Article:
Dynamics of a Gas Permeable Contact Lens During Blinking

[+] Author and Article Information
P. E. Raad, A. S. Sabau

Mechanical Engineering Department, Southern Methodist University, Dallas, TX 75275-0337

J. Appl. Mech. 63(2), 411-418 (Jun 01, 1996) (8 pages) doi:10.1115/1.2788880 History: Received May 12, 1994; Revised March 13, 1995; Online October 26, 2007


The dynamics of a gas permeable contact lens during blinking are analyzed. The contact lens is considered to be a planar, circular, porous disk of specified permeability. On one side, the lens is in solid contact with the eyelids, while on the other, it is separated from the corneal surface by a thin tear film. The rigid-body dynamics of the lens are coupled with the fluid dynamics of the tear film, and a velocity slip condition is imposed at their interface. The coupled system of ordinary and partial differential equations is solved by a combination of analytical and numerical techniques subject to boundary conditions and physical constraints limiting the duration and extent of the motion of the lens. In addition to the contact lens aspect ratio, this work investigates the effects of those variables that characterize the porous nature of the lens such as the Darcy number and the effective slip coefficient. The motion of a permeable contact lens can be controlled by a proper choice of the lens material microstructure. In fact, analysis of the results indicates that the motion of the lens is enhanced by lower values of the slip coefficient and higher values of the Darcy number, independent of the lens thickness. In addition, it is found that thicker lenses as well as thicker tear films cause the lens to move faster.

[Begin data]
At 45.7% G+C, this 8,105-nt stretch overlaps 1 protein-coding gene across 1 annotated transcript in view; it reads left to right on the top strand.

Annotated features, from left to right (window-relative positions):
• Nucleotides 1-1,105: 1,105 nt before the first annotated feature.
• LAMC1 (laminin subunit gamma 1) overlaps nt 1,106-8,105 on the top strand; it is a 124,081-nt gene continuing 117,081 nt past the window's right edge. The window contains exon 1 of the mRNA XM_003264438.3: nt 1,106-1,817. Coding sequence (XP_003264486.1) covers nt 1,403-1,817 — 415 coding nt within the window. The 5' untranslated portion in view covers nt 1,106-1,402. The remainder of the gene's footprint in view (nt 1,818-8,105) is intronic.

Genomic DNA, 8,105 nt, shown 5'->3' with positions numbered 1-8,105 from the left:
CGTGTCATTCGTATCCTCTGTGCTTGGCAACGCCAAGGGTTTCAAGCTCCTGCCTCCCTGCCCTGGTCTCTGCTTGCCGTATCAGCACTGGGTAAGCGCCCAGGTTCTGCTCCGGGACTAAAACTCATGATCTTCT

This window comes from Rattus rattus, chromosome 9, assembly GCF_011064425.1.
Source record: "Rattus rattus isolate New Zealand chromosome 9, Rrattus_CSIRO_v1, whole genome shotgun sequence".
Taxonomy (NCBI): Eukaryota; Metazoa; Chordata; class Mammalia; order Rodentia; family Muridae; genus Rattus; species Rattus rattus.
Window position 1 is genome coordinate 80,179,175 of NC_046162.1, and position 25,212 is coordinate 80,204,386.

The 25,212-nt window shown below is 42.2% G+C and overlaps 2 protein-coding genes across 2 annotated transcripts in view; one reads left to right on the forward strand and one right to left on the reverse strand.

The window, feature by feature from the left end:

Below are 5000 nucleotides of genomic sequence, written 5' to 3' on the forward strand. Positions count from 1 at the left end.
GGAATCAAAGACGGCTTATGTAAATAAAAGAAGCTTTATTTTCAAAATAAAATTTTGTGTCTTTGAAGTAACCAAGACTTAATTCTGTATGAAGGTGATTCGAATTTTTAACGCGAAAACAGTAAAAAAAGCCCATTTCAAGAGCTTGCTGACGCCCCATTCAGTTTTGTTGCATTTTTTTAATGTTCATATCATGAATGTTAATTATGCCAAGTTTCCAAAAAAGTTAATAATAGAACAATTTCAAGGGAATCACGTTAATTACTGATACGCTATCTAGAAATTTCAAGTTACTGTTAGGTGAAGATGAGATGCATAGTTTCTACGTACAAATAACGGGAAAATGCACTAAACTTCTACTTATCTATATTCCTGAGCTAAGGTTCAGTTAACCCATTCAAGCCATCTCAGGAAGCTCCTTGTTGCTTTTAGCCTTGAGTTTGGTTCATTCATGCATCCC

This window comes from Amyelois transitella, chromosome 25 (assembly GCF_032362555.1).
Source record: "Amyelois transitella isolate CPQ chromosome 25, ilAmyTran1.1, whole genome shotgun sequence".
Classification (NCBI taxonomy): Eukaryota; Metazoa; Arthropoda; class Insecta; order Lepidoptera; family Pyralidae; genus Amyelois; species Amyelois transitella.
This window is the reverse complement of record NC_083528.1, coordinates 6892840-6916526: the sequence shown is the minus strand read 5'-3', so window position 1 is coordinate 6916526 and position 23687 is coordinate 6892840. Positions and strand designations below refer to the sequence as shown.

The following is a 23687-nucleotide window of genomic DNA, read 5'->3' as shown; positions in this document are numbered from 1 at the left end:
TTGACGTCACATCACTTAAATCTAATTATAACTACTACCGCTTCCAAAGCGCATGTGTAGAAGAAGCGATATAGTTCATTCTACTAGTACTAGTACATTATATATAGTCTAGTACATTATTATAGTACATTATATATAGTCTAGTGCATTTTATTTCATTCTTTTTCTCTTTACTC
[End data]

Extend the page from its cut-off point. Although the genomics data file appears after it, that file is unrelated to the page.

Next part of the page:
Copyright © 1996 by The American Society of Mechanical Engineers
Your Session has timed out. Please sign back in to continue.






Some tools below are only available to our subscribers or users with an online account.

Related Content

Customize your page view by dragging and repositioning the boxes below.

Related eBook Content
Topic Collections

Sorry! You do not have access to this content. For assistance or to subscribe, please contact us:

  • TELEPHONE: 1-800-843-2763 (Toll-free in the USA)
  • EMAIL: asmedigitalcollection@asme.org
Sign In